assembler.assembleDto(dto, entity, null, null);
final TestEntity2Class copy = new TestEntity2Class();
// assemble Entity from Dto
assembler.assembleEntity(dto, copy, null, null);

Okay - what about Map?

Using assembler for map
final Map<String, Object> map = new HashMap<String, Object>;
map.put("name", "My name is HashMap");
final TestDto2Class dtoFromMap = new TestDto2Class();
final Assembler assembler =
	DTOAssembler.newCustomAssembler(TestDto2Class.class, Map.class);
// assemble DTO from map
assembler.assembleDto(dtoFromMap, map, null, null);
final Map<String, Object> mapCopy = new HashMap<String, Object>;
// assemble Map from Dto
assembler.assembleEntity(dtoFromMap, mapCopy, null, null);

Was it cool or what? All we needed to change the target entity class

Okay - what about List?

Using assembler for list
final List<Object> list = new ArrayList<Object>;
list.add("name");
list.add("My name is ArrayList");
final TestDto2Class dtoFromList = new TestDto2Class();
final Assembler assembler =
	DTOAssembler.newCustomAssembler(TestDto2Class.class, Map.class);
// assemble DTO from List
assembler.assembleDto(dtoFromList, list, null, null);
final List<Object> listCopy = new ArrayList<Object>();
// assemble List from Dto
assembler.assembleEntity(dtoFromList, listCopy, null, null);

Again - pure awesomeness

But this is just to get you started - how about joggling between assemblers?

DTO mayhem
final TestEntity2Class entity = ...;
final TestDto2Class dto = new TestDto2Class();
final Assembler entityAsm =
	DTOAssembler.newCustomAssembler(TestDto2Class.class, TestEntity2Class.class);
final Assembler mapAsm =
	DTOAssembler.newCustomAssembler(TestDto2Class.class, Map.class);

// assemble DTO from entity to get data
entityAsm.assembleDto(dto, entity, null, null);

// assemble Map from Dto
final Map<String, Object> mapObj = new HashMap<String, Object>();
mapAsm.assembleEntity(dto, map, null, null);

... do something with map like pass to lucene or auto generate web form ...

// get values from map to DTO
mapAsm.assembleDto(dto, map, null, null);

// put DTO value to original entity
entityAsm.assembleEntity(dto, entity, null, null);

Beyond entities DSL

DSL works much in the same way as the Assembler interface is the same for all types of assemblers. However there are subtle differences in how DSL works. Annotations are static so in fact all @Dto annotations are equivalent to registry.dto("someDto").forEntityGeneric(). Meaning that we map to an arbitrary entity and hence with annotations we can only have one mapping per DTO class. This is inflexible when for example we will full read/write access to fields for DTO/Entity mapping but read only access for DTO/Map. So here are some techniques for working with DSL.

Simple Alternative Mappings
// We define SomeDto to SomeEntity mapping with single field "field1"
// This mapping work only for this pair
registry.dto(SomeDto.class).forEntity(SomeEntity.class).withField("field1");

// Define SomeDto to HashMap with read only access for field1 only
registry.dto(SomeDto.class).forEntity(HashMap.class).withField("field1").readOnly();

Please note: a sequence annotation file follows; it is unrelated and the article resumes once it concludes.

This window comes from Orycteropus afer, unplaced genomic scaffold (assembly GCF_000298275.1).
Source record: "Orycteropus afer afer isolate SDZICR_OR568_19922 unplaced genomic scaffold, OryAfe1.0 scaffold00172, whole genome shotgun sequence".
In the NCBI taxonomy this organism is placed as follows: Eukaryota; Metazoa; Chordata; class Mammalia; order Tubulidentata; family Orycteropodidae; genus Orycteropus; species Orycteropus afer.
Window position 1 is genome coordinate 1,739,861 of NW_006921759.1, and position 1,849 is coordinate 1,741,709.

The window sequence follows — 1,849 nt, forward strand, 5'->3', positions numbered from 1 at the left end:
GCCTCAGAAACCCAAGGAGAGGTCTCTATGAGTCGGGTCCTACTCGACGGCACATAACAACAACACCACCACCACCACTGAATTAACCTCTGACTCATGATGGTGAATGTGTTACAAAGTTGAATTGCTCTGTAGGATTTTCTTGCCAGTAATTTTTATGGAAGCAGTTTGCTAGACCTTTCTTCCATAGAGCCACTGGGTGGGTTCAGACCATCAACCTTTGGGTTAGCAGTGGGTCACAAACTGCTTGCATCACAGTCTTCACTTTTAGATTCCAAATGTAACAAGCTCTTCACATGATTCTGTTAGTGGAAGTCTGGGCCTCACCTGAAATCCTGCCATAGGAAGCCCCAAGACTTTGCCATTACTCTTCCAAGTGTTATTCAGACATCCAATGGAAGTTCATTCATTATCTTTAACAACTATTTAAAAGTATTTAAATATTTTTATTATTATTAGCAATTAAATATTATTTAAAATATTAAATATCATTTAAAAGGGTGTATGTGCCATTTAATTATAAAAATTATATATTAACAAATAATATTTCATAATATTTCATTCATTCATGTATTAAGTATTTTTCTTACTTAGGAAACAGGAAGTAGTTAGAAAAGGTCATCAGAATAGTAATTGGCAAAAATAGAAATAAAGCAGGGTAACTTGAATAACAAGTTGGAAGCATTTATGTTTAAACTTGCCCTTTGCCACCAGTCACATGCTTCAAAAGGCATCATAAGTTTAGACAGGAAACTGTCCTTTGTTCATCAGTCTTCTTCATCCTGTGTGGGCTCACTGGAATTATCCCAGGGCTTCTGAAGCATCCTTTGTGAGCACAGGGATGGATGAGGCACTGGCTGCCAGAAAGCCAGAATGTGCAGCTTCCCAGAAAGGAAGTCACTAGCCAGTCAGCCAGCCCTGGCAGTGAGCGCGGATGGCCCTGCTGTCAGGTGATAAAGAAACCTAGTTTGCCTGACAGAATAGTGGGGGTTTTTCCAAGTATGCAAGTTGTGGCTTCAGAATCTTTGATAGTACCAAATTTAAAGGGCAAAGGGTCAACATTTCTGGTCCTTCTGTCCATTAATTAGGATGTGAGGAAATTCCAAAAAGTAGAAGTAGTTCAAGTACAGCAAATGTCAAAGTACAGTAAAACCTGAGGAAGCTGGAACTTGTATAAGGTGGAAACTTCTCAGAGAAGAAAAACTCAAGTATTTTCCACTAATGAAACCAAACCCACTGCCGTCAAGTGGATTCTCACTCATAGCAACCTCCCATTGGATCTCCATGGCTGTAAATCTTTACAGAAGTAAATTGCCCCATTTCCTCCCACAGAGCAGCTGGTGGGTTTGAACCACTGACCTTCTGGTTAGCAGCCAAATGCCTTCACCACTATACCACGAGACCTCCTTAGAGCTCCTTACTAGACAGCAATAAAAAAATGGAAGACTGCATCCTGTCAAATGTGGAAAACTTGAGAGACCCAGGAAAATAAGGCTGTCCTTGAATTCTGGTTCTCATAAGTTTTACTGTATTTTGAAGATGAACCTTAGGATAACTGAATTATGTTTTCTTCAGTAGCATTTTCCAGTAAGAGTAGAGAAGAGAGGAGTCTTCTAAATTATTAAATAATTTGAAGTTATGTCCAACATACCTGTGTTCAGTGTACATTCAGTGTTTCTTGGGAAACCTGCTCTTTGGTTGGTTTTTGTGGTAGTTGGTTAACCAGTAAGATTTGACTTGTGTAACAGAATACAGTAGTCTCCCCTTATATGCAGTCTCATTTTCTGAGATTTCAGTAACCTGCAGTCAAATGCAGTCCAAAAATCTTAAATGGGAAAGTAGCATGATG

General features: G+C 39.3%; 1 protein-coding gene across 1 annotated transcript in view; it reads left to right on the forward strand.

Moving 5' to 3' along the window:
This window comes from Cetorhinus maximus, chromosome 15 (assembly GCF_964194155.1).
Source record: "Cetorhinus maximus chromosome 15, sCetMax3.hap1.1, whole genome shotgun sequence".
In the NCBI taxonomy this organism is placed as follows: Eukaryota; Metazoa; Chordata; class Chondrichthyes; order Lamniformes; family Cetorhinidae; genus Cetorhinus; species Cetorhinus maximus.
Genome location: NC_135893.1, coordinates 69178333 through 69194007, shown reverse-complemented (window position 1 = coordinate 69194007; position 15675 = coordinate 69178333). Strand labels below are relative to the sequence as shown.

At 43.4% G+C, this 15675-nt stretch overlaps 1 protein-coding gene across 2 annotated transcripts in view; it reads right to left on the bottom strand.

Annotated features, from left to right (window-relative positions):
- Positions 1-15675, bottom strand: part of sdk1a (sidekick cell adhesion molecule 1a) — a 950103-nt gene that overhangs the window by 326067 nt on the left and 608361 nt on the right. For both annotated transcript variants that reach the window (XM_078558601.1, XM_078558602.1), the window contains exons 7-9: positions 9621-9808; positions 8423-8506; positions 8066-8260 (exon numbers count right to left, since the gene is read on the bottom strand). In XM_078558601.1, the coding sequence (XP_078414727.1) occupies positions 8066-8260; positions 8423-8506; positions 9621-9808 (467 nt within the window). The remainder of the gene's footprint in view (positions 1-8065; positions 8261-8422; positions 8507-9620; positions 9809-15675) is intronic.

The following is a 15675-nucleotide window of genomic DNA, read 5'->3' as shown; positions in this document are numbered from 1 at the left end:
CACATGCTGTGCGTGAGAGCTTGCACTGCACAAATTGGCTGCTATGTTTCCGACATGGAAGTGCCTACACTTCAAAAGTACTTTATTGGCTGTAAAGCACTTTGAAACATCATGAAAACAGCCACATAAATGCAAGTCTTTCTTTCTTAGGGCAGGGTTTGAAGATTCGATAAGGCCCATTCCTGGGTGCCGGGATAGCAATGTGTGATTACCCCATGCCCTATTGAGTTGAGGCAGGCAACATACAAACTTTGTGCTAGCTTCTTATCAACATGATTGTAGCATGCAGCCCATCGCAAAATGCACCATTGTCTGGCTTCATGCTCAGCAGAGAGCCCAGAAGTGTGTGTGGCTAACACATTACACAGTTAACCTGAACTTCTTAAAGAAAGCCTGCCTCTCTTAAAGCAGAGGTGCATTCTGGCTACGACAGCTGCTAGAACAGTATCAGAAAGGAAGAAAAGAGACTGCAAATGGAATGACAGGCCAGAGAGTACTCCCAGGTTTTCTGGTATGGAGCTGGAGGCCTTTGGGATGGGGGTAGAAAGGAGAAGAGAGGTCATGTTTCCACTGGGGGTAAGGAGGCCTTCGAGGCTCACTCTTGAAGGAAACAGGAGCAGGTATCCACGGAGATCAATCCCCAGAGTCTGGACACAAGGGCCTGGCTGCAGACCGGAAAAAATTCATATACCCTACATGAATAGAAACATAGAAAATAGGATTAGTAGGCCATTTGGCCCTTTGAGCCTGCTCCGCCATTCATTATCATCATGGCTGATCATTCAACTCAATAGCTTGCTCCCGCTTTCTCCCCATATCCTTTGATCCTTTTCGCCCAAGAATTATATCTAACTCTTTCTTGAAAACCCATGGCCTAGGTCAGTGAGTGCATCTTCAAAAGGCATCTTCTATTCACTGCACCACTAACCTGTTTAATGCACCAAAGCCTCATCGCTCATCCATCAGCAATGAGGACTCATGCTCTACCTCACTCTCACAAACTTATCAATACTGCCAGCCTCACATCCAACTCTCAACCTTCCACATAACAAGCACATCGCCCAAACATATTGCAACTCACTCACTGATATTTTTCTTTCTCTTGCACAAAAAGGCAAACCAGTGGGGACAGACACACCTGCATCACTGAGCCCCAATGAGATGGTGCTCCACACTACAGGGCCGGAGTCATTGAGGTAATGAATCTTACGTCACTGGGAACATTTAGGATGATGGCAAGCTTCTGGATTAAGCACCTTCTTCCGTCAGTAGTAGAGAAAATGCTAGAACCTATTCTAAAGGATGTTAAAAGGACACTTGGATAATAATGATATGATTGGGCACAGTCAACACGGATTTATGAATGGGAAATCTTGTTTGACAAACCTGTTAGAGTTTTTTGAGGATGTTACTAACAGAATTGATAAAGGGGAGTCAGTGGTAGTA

// Finally define SomeDto to generic entity mapping (a sort of catch all) with uses
// converter for firld1
registry.dto(SomeDto.class).forEntityGeneric().withField("field1").converter("field1Converter");

As you can see with DSL we can provide alternative mappings to fine grain how exactly entities are mapped.

But this looks like duplication? Is there a way to overcome this? Yes, of course!

Suppose SomeEntity has subclass SomeComplexEntity - how can we reuse mappings from SomeEntity?

Reuse mappings
// we define single field mapping
registry.dto(SomeDto.class).forEntity(SomeEntity.class).withField("field1");

// useContextFor allows to copy all mappings from SomeDto-SomeEntity pair to SomeDto-SomeComplexEntity
// and then we add another mapping to it for field2.
registry.dto(SomeDto.class)
       .useContextFor(dtoCtx.forEntity(SomeEntity.class), SomeComplexEntity.class).withField("field2");

When using useContextFor we are copying mappings as they are at this point in time. So we get a copy of mappings and apply it to SomeComplexEntity. The original mappings remain unchanged. So two graphs of mapping will exist in isolation.

More examples

We do appreciate that there are quite a few configurations involved in mapping DTO however it would be impractical to try an explain all use cases for each feature of GeDA API.

Please download source code and have a look at our comprehensive list of examples. It will be much easier for you to understand how GeDA works by looking at actual working examples.

The examples are located in two places: 

examples module



And some more advanced and not so easy to read core examples used by JUnits

The example are located in core/src/test/java/com.inspiresoftware.lib.dto.geda.assembler.examples package:



We strongly recommend to setup GeDA project in an IDE such as Intellij IDEA or Eclipse as you will be able to easily navigate to the JUnit test that use the sample mapping DTO and Entity files
See this article about setting up GeDA project

All example DTO and Entities are used in one or more JUnit tests or in a dedicated examples module that clearly show the use cases for each feature of GeDA.

examples and performance testing modules (core-btest, core-ptest and osgi-itest) are not meant to be used as dependencies to your project. Please use them only as sandbox to test out some of GeDA's features by setting up GeDA project

Got stuck?

Post your question on GeDA Google Groups